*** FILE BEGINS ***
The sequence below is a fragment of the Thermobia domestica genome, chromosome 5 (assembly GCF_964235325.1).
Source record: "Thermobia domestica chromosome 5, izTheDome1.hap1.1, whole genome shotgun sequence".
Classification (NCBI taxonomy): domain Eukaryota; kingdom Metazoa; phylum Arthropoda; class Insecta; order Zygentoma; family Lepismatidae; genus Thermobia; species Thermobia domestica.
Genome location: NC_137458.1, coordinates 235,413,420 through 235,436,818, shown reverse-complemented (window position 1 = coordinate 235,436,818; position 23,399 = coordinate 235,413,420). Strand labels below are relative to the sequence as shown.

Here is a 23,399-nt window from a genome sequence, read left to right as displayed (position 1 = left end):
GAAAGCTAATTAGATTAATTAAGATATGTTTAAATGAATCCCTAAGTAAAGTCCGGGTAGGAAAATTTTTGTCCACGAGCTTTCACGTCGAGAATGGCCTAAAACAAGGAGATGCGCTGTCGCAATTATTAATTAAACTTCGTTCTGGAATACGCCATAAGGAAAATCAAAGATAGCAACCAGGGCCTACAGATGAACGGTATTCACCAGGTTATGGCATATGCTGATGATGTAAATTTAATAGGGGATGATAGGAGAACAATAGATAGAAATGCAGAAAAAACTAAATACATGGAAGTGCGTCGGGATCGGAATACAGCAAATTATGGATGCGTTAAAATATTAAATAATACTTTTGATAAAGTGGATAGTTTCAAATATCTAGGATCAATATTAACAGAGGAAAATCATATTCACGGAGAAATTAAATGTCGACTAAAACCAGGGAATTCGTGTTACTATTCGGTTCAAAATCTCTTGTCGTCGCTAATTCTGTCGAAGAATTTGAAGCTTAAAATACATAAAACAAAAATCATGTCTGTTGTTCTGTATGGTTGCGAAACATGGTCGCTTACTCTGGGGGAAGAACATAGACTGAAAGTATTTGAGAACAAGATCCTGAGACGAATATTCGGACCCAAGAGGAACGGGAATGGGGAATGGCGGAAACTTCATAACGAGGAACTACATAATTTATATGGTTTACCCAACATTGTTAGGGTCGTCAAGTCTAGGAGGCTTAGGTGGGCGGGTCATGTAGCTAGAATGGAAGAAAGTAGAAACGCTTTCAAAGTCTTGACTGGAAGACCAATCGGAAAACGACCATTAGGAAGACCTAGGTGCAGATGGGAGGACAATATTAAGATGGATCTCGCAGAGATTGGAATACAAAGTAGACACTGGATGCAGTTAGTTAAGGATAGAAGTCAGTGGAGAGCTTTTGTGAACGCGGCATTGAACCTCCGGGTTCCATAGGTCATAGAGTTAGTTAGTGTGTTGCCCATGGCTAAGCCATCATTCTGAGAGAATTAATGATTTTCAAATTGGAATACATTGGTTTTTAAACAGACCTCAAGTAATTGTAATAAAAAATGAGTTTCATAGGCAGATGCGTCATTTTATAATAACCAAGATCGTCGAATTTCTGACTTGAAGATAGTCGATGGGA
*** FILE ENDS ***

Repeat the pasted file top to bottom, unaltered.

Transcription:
The sequence below is a fragment of the Thermobia domestica genome, chromosome 5 (assembly GCF_964235325.1).
Source record: "Thermobia domestica chromosome 5, izTheDome1.hap1.1, whole genome shotgun sequence".
Classification (NCBI taxonomy): domain Eukaryota; kingdom Metazoa; phylum Arthropoda; class Insecta; order Zygentoma; family Lepismatidae; genus Thermobia; species Thermobia domestica.
Genome location: NC_137458.1, coordinates 235,413,420 through 235,436,818, shown reverse-complemented (window position 1 = coordinate 235,436,818; position 23,399 = coordinate 235,413,420). Strand labels below are relative to the sequence as shown.

Here is a 23,399-nt window from a genome sequence, read left to right as displayed (position 1 = left end):
GAAAGCTAATTAGATTAATTAAGATATGTTTAAATGAATCCCTAAGTAAAGTCCGGGTAGGAAAATTTTTGTCCACGAGCTTTCACGTCGAGAATGGCCTAAAACAAGGAGATGCGCTGTCGCAATTATTAATTAAACTTCGTTCTGGAATACGCCATAAGGAAAATCAAAGATAGCAACCAGGGCCTACAGATGAACGGTATTCACCAGGTTATGGCATATGCTGATGATGTAAATTTAATAGGGGATGATAGGAGAACAATAGATAGAAATGCAGAAAAAACTAAATACATGGAAGTGCGTCGGGATCGGAATACAGCAAATTATGGATGCGTTAAAATATTAAATAATACTTTTGATAAAGTGGATAGTTTCAAATATCTAGGATCAATATTAACAGAGGAAAATCATATTCACGGAGAAATTAAATGTCGACTAAAACCAGGGAATTCGTGTTACTATTCGGTTCAAAATCTCTTGTCGTCGCTAATTCTGTCGAAGAATTTGAAGCTTAAAATACATAAAACAAAAATCATGTCTGTTGTTCTGTATGGTTGCGAAACATGGTCGCTTACTCTGGGGGAAGAACATAGACTGAAAGTATTTGAGAACAAGATCCTGAGACGAATATTCGGACCCAAGAGGAACGGGAATGGGGAATGGCGGAAACTTCATAACGAGGAACTACATAATTTATATGGTTTACCCAACATTGTTAGGGTCGTCAAGTCTAGGAGGCTTAGGTGGGCGGGTCATGTAGCTAGAATGGAAGAAAGTAGAAACGCTTTCAAAGTCTTGACTGGAAGACCAATCGGAAAACGACCATTAGGAAGACCTAGGTGCAGATGGGAGGACAATATTAAGATGGATCTCGCAGAGATTGGAATACAAAGTAGACACTGGATGCAGTTAGTTAAGGATAGAAGTCAGTGGAGAGCTTTTGTGAACGCGGCATTGAACCTCCGGGTTCCATAGGTCATAGAGTTAGTTAGTGTGTTGCCCATGGCTAAGCCATCATTCTGAGAGAATTAATGATTTTCAAATTGGAATACATTGGTTTTTAAACAGACCTCAAGTAATTGTAATAAAAAATGAGTTTCATAGGCAGATGCGTCATTTTATAATAACCAAGATCGTCGAATTTCTGACTTGAAGATAGTCGATGGGA